Evaluating diagnostics to help with the emergency care of patients with a suspected stroke
We are collaborating with the Newcastle University Stroke Research Group to examine diagnostics that may improve the emergency care of patients with a suspected stroke.
There are around 100,000 strokes every year in the UK; that is one every five minutes. Treating patients with strokes quickly in specialist units is critical to improving recovery. However, there are many other conditions that produce the same symptoms, such as migraine and epilepsy. Around 40% of patients initially suspected as having a stroke by paramedics are later given a different diagnosis. Treatments for certain severe strokes are available only in a limited number of regional specialist stroke centres. This leads to some patients receiving treatment late, or not at all, when compared to patients who live near to a regional centre.
We have built a strong relationship with the Newcastle University Stroke Research Group. Together we are evaluating diagnostics that have the potential to improve the emergency care of patients with a suspected stroke.
We are continuing our commitment to training by supervising a PhD student. Her project, which is funded by the NIHR Applied Research Collaboration North East North Cumbria, is examining whether diagnosis of stroke can be improved by combining patient information that is routinely collected with newly discovered measures.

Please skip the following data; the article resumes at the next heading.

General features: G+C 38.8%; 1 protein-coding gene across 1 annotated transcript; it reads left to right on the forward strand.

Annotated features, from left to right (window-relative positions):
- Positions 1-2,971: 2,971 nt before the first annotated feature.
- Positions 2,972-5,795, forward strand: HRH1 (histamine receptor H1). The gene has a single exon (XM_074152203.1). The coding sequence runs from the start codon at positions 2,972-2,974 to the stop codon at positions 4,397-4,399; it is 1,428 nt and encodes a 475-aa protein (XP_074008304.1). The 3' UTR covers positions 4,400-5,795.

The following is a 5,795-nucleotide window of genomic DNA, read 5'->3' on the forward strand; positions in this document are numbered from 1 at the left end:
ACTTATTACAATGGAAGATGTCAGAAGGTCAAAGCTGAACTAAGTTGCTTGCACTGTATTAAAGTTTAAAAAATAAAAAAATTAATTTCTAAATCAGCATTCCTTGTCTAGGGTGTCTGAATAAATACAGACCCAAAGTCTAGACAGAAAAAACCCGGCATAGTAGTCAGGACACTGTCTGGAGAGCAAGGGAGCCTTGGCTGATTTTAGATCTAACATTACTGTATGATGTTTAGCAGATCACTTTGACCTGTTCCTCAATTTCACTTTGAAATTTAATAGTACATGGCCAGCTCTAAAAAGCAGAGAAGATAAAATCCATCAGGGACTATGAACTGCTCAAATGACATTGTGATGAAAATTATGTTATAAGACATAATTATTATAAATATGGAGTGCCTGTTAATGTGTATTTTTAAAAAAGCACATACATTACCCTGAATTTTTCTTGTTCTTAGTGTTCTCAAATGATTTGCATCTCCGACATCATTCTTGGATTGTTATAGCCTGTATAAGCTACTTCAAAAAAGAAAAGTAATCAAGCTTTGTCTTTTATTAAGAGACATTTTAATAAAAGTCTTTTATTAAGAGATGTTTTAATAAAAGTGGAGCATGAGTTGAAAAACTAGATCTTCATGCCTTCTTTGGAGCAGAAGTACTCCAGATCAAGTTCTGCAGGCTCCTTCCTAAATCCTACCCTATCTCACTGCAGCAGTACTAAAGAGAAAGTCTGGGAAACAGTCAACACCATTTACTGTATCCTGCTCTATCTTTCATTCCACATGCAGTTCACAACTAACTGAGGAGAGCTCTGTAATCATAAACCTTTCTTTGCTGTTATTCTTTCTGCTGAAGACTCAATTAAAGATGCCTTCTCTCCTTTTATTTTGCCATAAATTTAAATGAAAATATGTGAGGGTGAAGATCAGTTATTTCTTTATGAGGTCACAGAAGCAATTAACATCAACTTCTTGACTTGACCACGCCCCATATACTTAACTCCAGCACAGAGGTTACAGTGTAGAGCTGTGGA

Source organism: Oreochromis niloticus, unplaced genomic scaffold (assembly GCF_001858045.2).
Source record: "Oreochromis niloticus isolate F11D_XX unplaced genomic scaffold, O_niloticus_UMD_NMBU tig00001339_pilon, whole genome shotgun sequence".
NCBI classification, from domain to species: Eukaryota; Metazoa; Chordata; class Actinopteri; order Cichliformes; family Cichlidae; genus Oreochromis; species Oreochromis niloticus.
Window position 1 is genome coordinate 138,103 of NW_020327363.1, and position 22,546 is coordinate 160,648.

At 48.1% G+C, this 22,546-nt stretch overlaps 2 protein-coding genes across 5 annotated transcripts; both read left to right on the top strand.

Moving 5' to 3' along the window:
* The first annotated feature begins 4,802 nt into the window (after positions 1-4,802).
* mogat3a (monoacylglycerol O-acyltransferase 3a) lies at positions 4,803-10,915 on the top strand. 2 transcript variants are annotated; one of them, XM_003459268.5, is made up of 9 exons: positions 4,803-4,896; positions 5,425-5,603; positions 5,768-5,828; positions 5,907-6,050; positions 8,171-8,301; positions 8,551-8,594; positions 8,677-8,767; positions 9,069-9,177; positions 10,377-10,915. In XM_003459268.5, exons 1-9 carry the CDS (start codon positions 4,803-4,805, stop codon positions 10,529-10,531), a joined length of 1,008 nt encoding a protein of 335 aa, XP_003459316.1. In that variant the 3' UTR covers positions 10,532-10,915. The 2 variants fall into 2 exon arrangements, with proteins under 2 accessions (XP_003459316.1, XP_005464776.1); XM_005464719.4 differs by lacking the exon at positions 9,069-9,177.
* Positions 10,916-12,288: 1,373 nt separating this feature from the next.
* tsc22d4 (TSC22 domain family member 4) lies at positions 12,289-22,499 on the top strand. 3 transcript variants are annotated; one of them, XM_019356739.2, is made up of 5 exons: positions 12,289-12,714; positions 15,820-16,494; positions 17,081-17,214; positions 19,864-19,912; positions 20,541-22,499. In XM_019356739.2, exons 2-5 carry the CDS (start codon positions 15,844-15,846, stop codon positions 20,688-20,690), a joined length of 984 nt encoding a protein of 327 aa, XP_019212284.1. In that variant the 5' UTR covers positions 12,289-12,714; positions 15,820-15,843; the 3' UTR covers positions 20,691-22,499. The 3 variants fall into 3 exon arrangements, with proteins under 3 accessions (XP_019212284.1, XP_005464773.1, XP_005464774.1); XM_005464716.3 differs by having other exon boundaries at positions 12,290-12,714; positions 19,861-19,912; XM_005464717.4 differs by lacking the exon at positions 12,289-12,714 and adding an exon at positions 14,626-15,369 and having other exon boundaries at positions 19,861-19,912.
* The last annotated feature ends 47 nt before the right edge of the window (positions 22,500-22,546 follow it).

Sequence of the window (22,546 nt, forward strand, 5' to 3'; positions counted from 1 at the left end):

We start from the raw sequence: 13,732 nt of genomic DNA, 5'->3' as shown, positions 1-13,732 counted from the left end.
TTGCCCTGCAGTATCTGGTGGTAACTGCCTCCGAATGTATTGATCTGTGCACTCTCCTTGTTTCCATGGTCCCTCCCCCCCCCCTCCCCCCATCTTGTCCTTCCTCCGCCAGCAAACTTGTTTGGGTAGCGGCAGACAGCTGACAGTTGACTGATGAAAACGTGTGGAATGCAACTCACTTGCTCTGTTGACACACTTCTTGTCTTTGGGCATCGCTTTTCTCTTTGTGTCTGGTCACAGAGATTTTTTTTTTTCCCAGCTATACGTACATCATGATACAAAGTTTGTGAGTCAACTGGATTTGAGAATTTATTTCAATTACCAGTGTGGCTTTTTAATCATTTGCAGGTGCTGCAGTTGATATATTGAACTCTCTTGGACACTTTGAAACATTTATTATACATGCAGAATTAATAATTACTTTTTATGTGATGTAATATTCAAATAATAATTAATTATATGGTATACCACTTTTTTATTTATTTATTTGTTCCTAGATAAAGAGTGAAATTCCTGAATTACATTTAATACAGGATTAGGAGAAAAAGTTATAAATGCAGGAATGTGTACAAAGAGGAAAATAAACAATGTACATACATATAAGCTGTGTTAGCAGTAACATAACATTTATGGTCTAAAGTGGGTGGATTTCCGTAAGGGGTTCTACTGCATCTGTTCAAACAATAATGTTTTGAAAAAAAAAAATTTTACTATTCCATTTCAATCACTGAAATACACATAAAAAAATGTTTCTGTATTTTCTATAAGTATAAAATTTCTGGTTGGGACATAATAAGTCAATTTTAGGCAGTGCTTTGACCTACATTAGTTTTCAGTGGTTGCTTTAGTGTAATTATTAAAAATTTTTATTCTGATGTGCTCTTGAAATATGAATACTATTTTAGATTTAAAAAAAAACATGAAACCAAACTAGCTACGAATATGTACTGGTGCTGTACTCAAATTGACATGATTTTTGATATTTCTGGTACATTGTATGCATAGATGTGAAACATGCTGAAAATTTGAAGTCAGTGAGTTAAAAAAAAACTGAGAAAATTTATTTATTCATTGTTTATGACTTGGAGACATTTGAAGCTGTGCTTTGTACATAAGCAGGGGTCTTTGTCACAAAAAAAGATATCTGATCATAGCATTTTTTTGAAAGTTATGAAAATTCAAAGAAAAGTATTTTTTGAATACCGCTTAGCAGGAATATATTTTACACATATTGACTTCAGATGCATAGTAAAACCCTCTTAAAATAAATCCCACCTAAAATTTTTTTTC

We are also supporting POCKiT Diagnostics who have identified a set of measures that can detect severe stroke. We helped them secure £95,000 from the Small Business Research Initiative Healthcare to develop the measures into a portable test. We will provide health economic and statistical expertise.
- It is estimated that POCKiT Diagnostics’ portable test could save the NHS £2 billion annually.
- Potentially the test could allow direct ambulance transfer of patients to regional hospitals for significantly faster specialist treatment, thereby improving their recovery.
- The PhD project has the potential to ensure that patients with different types of strokes have quicker access to the most appropriate emergency treatment.
- The methods developed during the PhD project will also enhance our expertise in evaluating computer-based algorithms that are being developed to help diagnose other conditions as well.